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Doll History

History of Cartoon Dolls

Palace Dolls

Today, there are all kinds of different cartoon dolls you'll find on the web.

Cartoon dolls were first made popular by the Palace chat program, where people created and wore Avatars to represent themselves in the chat rooms. Originally, people wore smilie face Avatars. Well, that quickly grew boring so people began to get creative. According to many of the doll artists who have been around for over 10 years, a doll artist named 'Innocents' created the first Palace cartoon doll Avatar. This type of doll, modeled after Barbie is now known as the 'Palace Prep doll''. Soon after, people began collecting and editing Innocent's Prep dolls, and the dollworld went crazy with enthuziasm.

The Palace dolls are constantly evolving and changing. If you visit some of the doll palaces, you'll notice that the 'Prep' doll Avatars are not worn so much these days (but are still collected like crazy for websites and signatures). You'll see a lot of small dolls in the Palaces, probably for practical reasons like the fact that they do not take up so much room on the screen.
The first smaller dolls were 'Minis', much like the Preps, only lots smaller. Wonderkins were also popular on Palace for a while (they look like little kids....lots of sig-makers use these dolls for this purpose). 'Silents' are tiny dolls that have remained popular for several years and are still worn by many palace members.

It seems that different styles of dolls are popular at different Palaces. At most palaces, you can find the dolls dressed in different styles to represent different personalities.There are 'Preps', 'Ravers', 'Punks', 'Thugs', & 'Goth', to name a few. You can find the link to many Palace Dollmakers on my Links page.

~What is the Palace?~

The Palace is a virtual chat program where you get to wear your own props (called 'Avatars') to represent yourself. They can be real photos of people...or dolls (like on the site) or just about anything else that represents you. The original Palace was called the Mansion. This Palace is up and running still...and now there are thousands of other Palaces of various themes and interest.

You have to have Palace software installed on your pc to be able to use and collect member avatars. It's free and doesnt take up too much room.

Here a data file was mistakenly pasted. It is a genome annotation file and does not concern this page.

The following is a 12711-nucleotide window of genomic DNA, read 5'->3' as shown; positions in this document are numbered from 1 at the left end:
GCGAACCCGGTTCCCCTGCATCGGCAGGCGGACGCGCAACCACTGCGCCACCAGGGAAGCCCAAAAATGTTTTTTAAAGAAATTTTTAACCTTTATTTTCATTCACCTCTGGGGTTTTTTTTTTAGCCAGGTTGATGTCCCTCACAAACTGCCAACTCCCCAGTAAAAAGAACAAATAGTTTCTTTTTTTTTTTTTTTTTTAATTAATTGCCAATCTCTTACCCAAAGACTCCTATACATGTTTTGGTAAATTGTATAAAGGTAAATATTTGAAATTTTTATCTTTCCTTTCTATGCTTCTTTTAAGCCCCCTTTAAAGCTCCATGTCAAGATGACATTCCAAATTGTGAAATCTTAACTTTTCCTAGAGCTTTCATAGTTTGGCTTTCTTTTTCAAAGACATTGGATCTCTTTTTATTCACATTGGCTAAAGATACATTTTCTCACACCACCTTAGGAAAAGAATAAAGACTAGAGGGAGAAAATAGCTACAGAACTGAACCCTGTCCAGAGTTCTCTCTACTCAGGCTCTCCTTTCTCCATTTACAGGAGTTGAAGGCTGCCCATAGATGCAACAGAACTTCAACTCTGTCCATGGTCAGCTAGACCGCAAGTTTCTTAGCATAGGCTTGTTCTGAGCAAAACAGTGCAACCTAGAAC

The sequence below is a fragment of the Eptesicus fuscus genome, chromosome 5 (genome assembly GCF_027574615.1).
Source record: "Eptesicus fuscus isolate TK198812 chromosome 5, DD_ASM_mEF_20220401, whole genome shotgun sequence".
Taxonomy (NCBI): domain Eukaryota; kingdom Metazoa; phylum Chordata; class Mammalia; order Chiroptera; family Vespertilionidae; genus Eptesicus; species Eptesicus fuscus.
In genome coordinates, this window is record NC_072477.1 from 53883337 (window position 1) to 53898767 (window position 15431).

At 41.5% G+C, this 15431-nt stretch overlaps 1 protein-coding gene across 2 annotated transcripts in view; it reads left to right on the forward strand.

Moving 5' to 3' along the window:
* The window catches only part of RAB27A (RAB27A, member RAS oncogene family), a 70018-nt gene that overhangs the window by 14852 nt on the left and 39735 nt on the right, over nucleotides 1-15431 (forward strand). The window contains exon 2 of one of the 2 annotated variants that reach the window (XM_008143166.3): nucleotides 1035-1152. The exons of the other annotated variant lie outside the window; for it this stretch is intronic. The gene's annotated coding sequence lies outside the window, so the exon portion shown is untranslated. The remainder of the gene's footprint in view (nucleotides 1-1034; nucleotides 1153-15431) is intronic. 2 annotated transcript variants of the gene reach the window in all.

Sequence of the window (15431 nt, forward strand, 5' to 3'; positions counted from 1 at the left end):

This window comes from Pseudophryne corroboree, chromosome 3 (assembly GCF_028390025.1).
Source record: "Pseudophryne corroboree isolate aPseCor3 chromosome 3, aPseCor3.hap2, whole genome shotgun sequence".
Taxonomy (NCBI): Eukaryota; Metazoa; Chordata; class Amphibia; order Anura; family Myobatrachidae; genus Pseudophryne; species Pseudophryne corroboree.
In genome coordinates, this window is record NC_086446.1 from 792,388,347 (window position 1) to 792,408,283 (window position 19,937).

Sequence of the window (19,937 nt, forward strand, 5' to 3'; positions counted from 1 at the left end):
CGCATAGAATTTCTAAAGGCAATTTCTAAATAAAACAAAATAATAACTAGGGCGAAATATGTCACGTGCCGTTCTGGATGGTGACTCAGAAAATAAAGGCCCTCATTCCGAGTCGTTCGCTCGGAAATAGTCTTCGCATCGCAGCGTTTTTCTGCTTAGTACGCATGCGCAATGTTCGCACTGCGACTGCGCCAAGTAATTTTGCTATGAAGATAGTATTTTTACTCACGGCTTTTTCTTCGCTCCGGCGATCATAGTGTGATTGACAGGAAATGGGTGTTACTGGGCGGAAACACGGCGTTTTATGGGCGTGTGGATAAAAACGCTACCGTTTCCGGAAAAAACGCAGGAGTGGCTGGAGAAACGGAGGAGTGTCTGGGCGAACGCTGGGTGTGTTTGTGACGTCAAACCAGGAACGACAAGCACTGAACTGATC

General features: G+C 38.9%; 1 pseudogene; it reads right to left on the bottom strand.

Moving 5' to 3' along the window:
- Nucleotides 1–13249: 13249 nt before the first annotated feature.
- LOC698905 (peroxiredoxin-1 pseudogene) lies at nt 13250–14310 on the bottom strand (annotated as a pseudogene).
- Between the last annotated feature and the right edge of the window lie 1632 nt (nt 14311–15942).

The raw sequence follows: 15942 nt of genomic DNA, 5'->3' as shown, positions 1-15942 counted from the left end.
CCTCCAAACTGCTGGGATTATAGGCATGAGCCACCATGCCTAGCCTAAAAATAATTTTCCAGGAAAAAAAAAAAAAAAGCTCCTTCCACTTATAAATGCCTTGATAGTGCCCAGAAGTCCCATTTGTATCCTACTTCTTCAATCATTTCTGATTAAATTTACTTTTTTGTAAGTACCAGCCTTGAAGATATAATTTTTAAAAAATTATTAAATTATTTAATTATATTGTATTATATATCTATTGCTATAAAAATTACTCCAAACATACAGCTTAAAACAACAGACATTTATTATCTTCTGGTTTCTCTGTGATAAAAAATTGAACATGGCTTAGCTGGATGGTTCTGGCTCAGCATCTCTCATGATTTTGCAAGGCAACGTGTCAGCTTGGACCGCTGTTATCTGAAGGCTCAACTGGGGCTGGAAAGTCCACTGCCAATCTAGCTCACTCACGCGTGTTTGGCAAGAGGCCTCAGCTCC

To get on link below:

The Palace


Original Dolls

Now there is a growing number of artists all over the web who create their own original cartoon dolls. Some dollmakers draw their own doll bodies, pixel by pixel. Other dollmakers use images of human models to make their dolls. You can see a sample of some of my favorite original doll artists here on this site. Keep in mind that the Original dolls are © to their creators and may not be taken off a website and used for making signatures. Many Doll websites will allow people to 'adopt' a doll from their site as long as the file remains un-edited, they are given credit as the original artist, and a link is posted to their website.

Signature Dolls

Many of the dolls you now see on the Signature forums and groups are not Palace dolls. In Summer 2002, artists like Manda and Onyx and Dora became bored with the small selection of the 10 or so Prep bodies which were available on the Dollmaker sites. Being adventurous, they started making their own doll bodies. That was the beginning of the doll evolution at Delphi from simple Palace dolls, to the more lifelike dolls you now see.

Many Signature Doll Artists have doll bodies they are willing to share with other Signature Artists or doll collectors. All they ask in return is that you give them the proper thank-you credit and link to thier website if you use their doll bodies for making signatures.


Candybar Dolls

CandybarTM dolls have been all the rage in 2004. These are beautifully detailed dolls, originally created by artists for use as avatars at a Korean game website. Below is an illustration of these larger dolls.

Candybar dolls are also the subject of much controversy in the doll collector realm of the world. Why? I have done a bit of research on this issue...and this is what I found out.

The problem is that the website is written in Korean, so many people do not understand that the site is not a dollmaker website, as many presume. Instead, it is a game website. The dolls are created to be used as avatars for their game. The gamers collect points and may purchase props, such as new hair, new shirts & clothes for their candybar dolls. These props have been taken by many admiring fans and distributed all over the web, even made into dollmakers. They are so widely distributed, that many unknowing doll collecters think they are free domain.

The consensus from the reasearch I have done concludes that the Candybar dolls are indeed copyrighted material, ©Candybar. They are not to be edited, or used as signature tags. If one is a Candybar collecter, the appropriate use of these dolls is to display the dolls un-edited on your website, posting full credit next to the dolls to ©Candybar, along with a direct link to

There is even a Doll Project known as 'the Vow' which has been formed regarding the misuse of Candybar dolls and other foreign dolls. For more information, visit the following link: The Vow



Website Content including backgrounds & Dolls  ŠAuburn Angel™2004, all rights reserved
(except the dolls posted on the Adopted Dolls Page where credit is given to the original artists as listed)